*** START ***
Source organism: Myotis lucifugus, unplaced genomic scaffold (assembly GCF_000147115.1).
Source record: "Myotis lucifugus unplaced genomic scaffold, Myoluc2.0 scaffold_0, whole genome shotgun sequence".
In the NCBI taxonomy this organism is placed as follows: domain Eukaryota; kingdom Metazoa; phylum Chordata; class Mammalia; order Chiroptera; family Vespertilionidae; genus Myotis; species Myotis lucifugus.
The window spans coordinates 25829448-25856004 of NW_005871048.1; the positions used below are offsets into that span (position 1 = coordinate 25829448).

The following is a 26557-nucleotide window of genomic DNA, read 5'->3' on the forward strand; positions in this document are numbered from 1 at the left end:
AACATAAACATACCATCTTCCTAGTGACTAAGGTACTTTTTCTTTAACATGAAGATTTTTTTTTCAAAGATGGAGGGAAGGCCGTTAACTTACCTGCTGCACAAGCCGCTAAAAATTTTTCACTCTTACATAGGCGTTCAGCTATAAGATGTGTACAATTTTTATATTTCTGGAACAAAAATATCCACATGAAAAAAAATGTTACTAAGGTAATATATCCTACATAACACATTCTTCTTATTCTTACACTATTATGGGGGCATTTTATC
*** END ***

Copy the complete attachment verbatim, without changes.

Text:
Source organism: Myotis lucifugus, unplaced genomic scaffold (assembly GCF_000147115.1).
Source record: "Myotis lucifugus unplaced genomic scaffold, Myoluc2.0 scaffold_0, whole genome shotgun sequence".
In the NCBI taxonomy this organism is placed as follows: domain Eukaryota; kingdom Metazoa; phylum Chordata; class Mammalia; order Chiroptera; family Vespertilionidae; genus Myotis; species Myotis lucifugus.
The window spans coordinates 25829448-25856004 of NW_005871048.1; the positions used below are offsets into that span (position 1 = coordinate 25829448).

The following is a 26557-nucleotide window of genomic DNA, read 5'->3' on the forward strand; positions in this document are numbered from 1 at the left end:
AACATAAACATACCATCTTCCTAGTGACTAAGGTACTTTTTCTTTAACATGAAGATTTTTTTTTCAAAGATGGAGGGAAGGCCGTTAACTTACCTGCTGCACAAGCCGCTAAAAATTTTTCACTCTTACATAGGCGTTCAGCTATAAGATGTGTACAATTTTTATATTTCTGGAACAAAAATATCCACATGAAAAAAAATGTTACTAAGGTAATATATCCTACATAACACATTCTTCTTATTCTTACACTATTATGGGGGCATTTTATC